Through 26 games this season, Horizon Christian Academy boys basketball coach Damon Taylor had not given his team any sort of motto or coaching axiom for motivation. But just before the Warriors’ chance at a second straight state title seemed like a good time for one.
Taylor made it simple – “No doubt.” No doubting Taylor or each other or the game plan.
And Horizon left no doubt after a 62-47 victory against Alleluia Community School on Saturday at Albany State University West Campus.
Crisp on offense, led by point guard Alex Dahlberg’s 20 points, and disciplined on defense, the Warriors won their second straight GICAA Division I-A state championship and fourth overall. Andrew Leonard added 19 points, while Daniel Durnwald scored 15.
“Those kids played lights out,” Taylor said. “They never doubted each other. They played in sync, whether it was defense, offense, they talked. It was great.”
Horizon could have been convinced it had plenty of reasons for doubt. This season had not been like the charmed one of a year ago, when the Warriors went undefeated in Taylor’s debut in charge.
To recalibrate the team’s expectations, Taylor purposely toughened the early portion of Horizon’s schedule, including back-to-back games against Mt. Bethel and Creekside Christian, the two teams who played for this year’s Division II state championship. Horizon lost both.
The Warriors also found a worthy region challenger in Shiloh Hills Christian. The teams split during the regular season before meeting again in the region championship game, which Shiloh won, 49-47. The loss gave Horizon a No. 2 seed in the state playoffs with the potential to need victories against two No. 1 seeds to reach the state championship again.
“The experience was good,” Taylor said, “because our kids got to learn, hey listen, we’re not that team. We have to play really good basketball. So it was just a different experience.”
Horizon managed that challenge, defeating Nathanael Greene (87-52), Fullington Academy (51-43) and Heritage Christian (55-30) to earn the state title berth.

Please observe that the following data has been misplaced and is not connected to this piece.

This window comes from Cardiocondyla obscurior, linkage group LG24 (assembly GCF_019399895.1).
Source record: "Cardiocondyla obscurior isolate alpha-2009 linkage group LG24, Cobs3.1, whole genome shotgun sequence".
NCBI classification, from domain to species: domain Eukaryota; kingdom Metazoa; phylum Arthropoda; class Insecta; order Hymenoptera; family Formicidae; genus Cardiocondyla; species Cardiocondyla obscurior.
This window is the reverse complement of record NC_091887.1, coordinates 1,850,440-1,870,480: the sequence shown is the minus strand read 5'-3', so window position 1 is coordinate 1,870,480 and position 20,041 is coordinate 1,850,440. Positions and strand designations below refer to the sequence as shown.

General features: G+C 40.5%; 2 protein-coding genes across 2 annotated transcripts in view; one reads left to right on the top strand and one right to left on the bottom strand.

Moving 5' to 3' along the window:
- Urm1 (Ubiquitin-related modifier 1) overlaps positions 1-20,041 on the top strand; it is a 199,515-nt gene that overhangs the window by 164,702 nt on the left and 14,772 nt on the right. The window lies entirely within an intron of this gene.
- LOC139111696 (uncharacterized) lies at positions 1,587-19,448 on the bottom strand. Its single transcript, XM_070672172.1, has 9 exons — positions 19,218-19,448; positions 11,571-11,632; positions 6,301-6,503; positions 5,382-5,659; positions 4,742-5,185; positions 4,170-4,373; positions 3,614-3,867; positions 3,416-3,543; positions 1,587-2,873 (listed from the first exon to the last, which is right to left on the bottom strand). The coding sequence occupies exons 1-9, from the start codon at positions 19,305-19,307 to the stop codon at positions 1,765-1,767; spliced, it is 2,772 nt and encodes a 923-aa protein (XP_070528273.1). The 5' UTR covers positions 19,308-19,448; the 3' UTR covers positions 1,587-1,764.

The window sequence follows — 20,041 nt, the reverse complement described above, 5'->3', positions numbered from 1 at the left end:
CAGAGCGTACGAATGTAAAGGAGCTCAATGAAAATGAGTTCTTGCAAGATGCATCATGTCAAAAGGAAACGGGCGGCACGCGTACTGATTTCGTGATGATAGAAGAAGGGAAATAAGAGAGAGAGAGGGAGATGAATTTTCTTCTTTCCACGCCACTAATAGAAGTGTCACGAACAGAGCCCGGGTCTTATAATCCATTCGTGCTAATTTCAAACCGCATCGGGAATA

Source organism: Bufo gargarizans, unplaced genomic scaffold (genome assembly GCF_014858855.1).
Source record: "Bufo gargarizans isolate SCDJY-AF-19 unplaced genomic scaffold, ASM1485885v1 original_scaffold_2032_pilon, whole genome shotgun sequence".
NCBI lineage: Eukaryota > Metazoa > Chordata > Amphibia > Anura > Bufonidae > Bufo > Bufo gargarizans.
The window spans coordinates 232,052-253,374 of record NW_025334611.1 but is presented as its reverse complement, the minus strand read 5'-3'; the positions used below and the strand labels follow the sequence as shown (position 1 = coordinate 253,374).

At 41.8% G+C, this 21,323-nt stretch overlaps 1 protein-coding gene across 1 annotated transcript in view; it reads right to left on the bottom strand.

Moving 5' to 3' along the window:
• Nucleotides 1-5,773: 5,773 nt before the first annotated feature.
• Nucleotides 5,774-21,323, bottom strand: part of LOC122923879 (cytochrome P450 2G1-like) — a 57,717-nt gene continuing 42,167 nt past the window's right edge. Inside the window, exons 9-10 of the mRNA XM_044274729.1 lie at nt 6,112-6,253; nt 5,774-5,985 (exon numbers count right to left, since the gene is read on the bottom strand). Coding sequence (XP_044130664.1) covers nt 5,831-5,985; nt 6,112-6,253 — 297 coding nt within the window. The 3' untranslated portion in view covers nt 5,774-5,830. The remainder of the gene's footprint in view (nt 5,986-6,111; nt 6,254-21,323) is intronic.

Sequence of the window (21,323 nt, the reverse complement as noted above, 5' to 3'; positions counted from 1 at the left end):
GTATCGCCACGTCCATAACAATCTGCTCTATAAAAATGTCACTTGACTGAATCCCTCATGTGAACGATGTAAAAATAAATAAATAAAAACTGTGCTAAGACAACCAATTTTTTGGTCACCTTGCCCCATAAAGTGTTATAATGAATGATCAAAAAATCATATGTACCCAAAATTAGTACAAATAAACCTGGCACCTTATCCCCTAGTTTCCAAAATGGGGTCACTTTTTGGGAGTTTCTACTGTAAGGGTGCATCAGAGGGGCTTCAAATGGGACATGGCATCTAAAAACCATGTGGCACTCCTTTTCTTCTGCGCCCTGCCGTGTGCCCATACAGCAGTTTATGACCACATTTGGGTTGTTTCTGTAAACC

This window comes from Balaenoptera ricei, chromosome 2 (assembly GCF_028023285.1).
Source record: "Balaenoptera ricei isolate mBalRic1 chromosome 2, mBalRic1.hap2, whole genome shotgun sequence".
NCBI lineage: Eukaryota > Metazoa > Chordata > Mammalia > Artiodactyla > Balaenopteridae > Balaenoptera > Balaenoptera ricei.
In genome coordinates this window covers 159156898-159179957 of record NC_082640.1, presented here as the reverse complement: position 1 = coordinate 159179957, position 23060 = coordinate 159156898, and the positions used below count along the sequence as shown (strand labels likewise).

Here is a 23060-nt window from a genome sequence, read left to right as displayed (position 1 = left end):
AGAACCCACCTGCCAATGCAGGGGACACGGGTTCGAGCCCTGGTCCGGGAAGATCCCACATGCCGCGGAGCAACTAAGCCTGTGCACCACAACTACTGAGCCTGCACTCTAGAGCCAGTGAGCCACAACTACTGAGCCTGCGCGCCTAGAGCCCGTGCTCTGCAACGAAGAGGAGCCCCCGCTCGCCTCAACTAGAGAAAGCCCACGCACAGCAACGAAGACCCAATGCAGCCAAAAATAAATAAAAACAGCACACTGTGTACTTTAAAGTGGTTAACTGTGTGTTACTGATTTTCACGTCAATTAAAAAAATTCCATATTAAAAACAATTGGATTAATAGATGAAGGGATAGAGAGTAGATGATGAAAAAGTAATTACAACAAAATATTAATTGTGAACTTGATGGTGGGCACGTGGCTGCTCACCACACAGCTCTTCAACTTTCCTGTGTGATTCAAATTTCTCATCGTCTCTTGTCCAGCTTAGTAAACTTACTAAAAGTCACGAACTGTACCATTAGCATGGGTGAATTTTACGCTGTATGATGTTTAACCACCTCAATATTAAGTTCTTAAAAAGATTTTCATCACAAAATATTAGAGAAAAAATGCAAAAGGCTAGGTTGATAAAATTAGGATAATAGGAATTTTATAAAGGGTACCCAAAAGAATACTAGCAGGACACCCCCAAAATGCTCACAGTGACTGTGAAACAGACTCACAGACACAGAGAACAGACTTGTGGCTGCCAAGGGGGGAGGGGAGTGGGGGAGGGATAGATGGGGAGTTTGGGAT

But Taylor was most concerned after his team watched Alleluia defeat Shiloh in the state semifinals.
“I thought my kids were going to say, ‘Oh wow,’ because the Shiloh kids were telling our kids, man, there’s no way you’re going to beat Alleluia, because we beat ya’ll,” Taylor said.
Instead, after a shaky start for both teams, Horizon found its rhythm, took an early lead and never relinquished it.
Dahlberg and Durnwald hit some early 3s to get the Warriors started, and the combo were in control the rest of the game.
Alleluia seemed to put its defensive focus on Durnwald, who came alive during the team’s state playoff run. Even so, Durnwald hit four 3-pointers.
“He played phenomenal through the playoffs,” Taylor said. “When the playoffs started, he just turned into a different ballplayer.”
Dahlberg found the right balance of facilitating Horizon’s offense through Durnwald and Leonard while taking advantage of his own opportunities, hitting a few 3s but also driving aggressively to the basket.
“He had to take on a different role,” Taylor said. “(Alleluia) was obviously going to take those guys out, so he had to score the basketball.”
Horizon’s defensive challenge was Alleluia star Ben Dresser, a sharpshooter-type who scored 59 points with 10 3-pointers in one game during the regular season.
Taylor watched Shiloh play man defense against Dressed in the state semifinals to no avail. He opted to stick with Horizon’s 2-3 zone defense but extend it out further, forcing Dressed into tougher shots.
“Our gameplan was basically to make somebody else beat us,” Taylor said.
After the long drive back from Albany, the Warriors celebrated in Cumming at an Outback Steakhouse.
But even before then, Taylor was already plotting how Horizon could make it three in a row.
“What’s crazy is not even before we left the parking lot is I’m thinking of the kids next year,” Taylor said. “My assistant coach and I were already talking about so-and-so, and so-and-so; we hadn’t even left the parking lot from the championship game yet. We’re already in that mode of thinking of the kids behind us and how can we put the pieces together.”